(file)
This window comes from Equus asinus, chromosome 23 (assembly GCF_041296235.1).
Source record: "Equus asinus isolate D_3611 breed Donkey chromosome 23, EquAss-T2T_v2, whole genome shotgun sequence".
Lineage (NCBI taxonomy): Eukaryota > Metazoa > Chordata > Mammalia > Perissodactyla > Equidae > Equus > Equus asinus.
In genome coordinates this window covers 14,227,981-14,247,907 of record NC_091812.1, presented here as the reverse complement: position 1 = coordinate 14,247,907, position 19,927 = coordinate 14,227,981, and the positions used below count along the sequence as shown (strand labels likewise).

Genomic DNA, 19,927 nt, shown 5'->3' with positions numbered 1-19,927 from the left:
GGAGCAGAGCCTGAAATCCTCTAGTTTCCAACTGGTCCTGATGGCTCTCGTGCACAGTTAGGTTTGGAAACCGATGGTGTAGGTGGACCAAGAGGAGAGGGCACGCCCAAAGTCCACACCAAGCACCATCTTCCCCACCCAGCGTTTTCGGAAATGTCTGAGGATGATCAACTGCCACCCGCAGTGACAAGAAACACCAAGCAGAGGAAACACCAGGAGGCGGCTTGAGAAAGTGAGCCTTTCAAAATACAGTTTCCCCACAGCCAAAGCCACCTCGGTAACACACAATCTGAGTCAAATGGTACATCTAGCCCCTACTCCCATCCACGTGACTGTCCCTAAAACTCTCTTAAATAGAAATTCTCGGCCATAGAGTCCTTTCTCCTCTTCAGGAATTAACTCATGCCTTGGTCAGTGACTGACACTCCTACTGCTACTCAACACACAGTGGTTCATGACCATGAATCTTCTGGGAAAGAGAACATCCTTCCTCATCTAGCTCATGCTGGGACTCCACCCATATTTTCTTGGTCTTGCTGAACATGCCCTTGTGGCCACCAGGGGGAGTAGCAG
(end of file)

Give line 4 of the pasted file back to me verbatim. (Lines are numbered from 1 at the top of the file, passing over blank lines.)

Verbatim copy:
In genome coordinates this window covers 14,227,981-14,247,907 of record NC_091812.1, presented here as the reverse complement: position 1 = coordinate 14,247,907, position 19,927 = coordinate 14,227,981, and the positions used below count along the sequence as shown (strand labels likewise).